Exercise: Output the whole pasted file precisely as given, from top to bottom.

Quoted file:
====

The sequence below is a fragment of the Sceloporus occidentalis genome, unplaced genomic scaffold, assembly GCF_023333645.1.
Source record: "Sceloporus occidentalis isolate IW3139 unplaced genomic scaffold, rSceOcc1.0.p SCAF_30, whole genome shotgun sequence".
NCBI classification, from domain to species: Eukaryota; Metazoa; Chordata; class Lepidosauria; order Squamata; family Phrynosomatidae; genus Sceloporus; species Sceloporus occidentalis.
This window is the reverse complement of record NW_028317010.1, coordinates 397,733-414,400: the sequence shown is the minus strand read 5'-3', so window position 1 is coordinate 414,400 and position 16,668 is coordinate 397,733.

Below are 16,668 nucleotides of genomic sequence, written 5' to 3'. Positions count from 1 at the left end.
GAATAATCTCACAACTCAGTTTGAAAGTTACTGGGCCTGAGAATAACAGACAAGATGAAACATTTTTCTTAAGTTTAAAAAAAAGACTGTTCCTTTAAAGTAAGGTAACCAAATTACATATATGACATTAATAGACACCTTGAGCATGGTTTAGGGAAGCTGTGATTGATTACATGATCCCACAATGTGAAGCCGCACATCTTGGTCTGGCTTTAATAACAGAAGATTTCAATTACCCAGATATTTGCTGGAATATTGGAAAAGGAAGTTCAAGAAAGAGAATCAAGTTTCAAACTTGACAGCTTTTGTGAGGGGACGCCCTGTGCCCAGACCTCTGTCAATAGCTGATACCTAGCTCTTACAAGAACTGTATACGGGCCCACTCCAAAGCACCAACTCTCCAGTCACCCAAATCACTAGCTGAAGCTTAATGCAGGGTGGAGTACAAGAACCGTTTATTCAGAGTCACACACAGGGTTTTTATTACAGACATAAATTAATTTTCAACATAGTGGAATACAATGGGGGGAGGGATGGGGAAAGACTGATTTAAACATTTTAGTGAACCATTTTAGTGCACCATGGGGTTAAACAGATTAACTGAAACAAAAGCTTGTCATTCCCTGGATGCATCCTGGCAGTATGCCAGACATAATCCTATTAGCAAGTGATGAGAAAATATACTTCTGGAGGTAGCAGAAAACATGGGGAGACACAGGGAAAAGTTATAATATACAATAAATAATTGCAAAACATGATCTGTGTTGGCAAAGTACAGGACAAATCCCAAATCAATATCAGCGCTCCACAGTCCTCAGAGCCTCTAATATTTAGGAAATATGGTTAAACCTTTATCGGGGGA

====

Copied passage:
The sequence below is a fragment of the Sceloporus occidentalis genome, unplaced genomic scaffold, assembly GCF_023333645.1.
Source record: "Sceloporus occidentalis isolate IW3139 unplaced genomic scaffold, rSceOcc1.0.p SCAF_30, whole genome shotgun sequence".
NCBI classification, from domain to species: Eukaryota; Metazoa; Chordata; class Lepidosauria; order Squamata; family Phrynosomatidae; genus Sceloporus; species Sceloporus occidentalis.
This window is the reverse complement of record NW_028317010.1, coordinates 397,733-414,400: the sequence shown is the minus strand read 5'-3', so window position 1 is coordinate 414,400 and position 16,668 is coordinate 397,733.

Below are 16,668 nucleotides of genomic sequence, written 5' to 3'. Positions count from 1 at the left end.
GAATAATCTCACAACTCAGTTTGAAAGTTACTGGGCCTGAGAATAACAGACAAGATGAAACATTTTTCTTAAGTTTAAAAAAAAGACTGTTCCTTTAAAGTAAGGTAACCAAATTACATATATGACATTAATAGACACCTTGAGCATGGTTTAGGGAAGCTGTGATTGATTACATGATCCCACAATGTGAAGCCGCACATCTTGGTCTGGCTTTAATAACAGAAGATTTCAATTACCCAGATATTTGCTGGAATATTGGAAAAGGAAGTTCAAGAAAGAGAATCAAGTTTCAAACTTGACAGCTTTTGTGAGGGGACGCCCTGTGCCCAGACCTCTGTCAATAGCTGATACCTAGCTCTTACAAGAACTGTATACGGGCCCACTCCAAAGCACCAACTCTCCAGTCACCCAAATCACTAGCTGAAGCTTAATGCAGGGTGGAGTACAAGAACCGTTTATTCAGAGTCACACACAGGGTTTTTATTACAGACATAAATTAATTTTCAACATAGTGGAATACAATGGGGGGAGGGATGGGGAAAGACTGATTTAAACATTTTAGTGAACCATTTTAGTGCACCATGGGGTTAAACAGATTAACTGAAACAAAAGCTTGTCATTCCCTGGATGCATCCTGGCAGTATGCCAGACATAATCCTATTAGCAAGTGATGAGAAAATATACTTCTGGAGGTAGCAGAAAACATGGGGAGACACAGGGAAAAGTTATAATATACAATAAATAATTGCAAAACATGATCTGTGTTGGCAAAGTACAGGACAAATCCCAAATCAATATCAGCGCTCCACAGTCCTCAGAGCCTCTAATATTTAGGAAATATGGTTAAACCTTTATCGGGGGA